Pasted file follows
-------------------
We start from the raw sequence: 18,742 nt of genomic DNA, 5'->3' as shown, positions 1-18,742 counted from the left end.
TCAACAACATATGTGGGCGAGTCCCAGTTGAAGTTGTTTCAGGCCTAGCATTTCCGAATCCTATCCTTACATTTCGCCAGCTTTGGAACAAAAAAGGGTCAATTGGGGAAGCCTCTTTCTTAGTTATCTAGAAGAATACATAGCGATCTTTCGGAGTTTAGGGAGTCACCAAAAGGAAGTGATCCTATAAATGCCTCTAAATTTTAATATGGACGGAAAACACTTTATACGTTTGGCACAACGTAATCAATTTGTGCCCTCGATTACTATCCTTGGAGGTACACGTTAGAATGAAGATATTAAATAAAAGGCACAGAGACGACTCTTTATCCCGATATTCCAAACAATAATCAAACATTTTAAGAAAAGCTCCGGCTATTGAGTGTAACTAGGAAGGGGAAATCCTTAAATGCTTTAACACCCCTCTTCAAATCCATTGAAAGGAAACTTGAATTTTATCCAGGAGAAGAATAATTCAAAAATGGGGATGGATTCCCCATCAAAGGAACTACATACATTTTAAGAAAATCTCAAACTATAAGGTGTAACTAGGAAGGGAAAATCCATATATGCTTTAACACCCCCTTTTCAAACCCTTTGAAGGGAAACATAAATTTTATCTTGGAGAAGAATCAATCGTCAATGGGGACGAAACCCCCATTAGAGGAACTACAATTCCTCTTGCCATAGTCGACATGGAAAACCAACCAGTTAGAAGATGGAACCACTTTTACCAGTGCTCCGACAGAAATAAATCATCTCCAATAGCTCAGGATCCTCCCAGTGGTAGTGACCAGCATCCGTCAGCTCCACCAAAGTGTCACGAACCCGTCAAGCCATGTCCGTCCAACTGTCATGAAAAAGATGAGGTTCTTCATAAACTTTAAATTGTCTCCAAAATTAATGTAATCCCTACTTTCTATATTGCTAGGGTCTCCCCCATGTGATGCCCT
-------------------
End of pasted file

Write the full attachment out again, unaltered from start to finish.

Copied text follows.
We start from the raw sequence: 18,742 nt of genomic DNA, 5'->3' as shown, positions 1-18,742 counted from the left end.
TCAACAACATATGTGGGCGAGTCCCAGTTGAAGTTGTTTCAGGCCTAGCATTTCCGAATCCTATCCTTACATTTCGCCAGCTTTGGAACAAAAAAGGGTCAATTGGGGAAGCCTCTTTCTTAGTTATCTAGAAGAATACATAGCGATCTTTCGGAGTTTAGGGAGTCACCAAAAGGAAGTGATCCTATAAATGCCTCTAAATTTTAATATGGACGGAAAACACTTTATACGTTTGGCACAACGTAATCAATTTGTGCCCTCGATTACTATCCTTGGAGGTACACGTTAGAATGAAGATATTAAATAAAAGGCACAGAGACGACTCTTTATCCCGATATTCCAAACAATAATCAAACATTTTAAGAAAAGCTCCGGCTATTGAGTGTAACTAGGAAGGGGAAATCCTTAAATGCTTTAACACCCCTCTTCAAATCCATTGAAAGGAAACTTGAATTTTATCCAGGAGAAGAATAATTCAAAAATGGGGATGGATTCCCCATCAAAGGAACTACATACATTTTAAGAAAATCTCAAACTATAAGGTGTAACTAGGAAGGGAAAATCCATATATGCTTTAACACCCCCTTTTCAAACCCTTTGAAGGGAAACATAAATTTTATCTTGGAGAAGAATCAATCGTCAATGGGGACGAAACCCCCATTAGAGGAACTACAATTCCTCTTGCCATAGTCGACATGGAAAACCAACCAGTTAGAAGATGGAACCACTTTTACCAGTGCTCCGACAGAAATAAATCATCTCCAATAGCTCAGGATCCTCCCAGTGGTAGTGACCAGCATCCGTCAGCTCCACCAAAGTGTCACGAACCCGTCAAGCCATGTCCGTCCAACTGTCATGAAAAAGATGAGGTTCTTCATAAACTTTAAATTGTCTCCAAAATTAATGTAATCCCTACTTTCTATATTGCTAGGGTCTCCCCCATGTGATGCCCT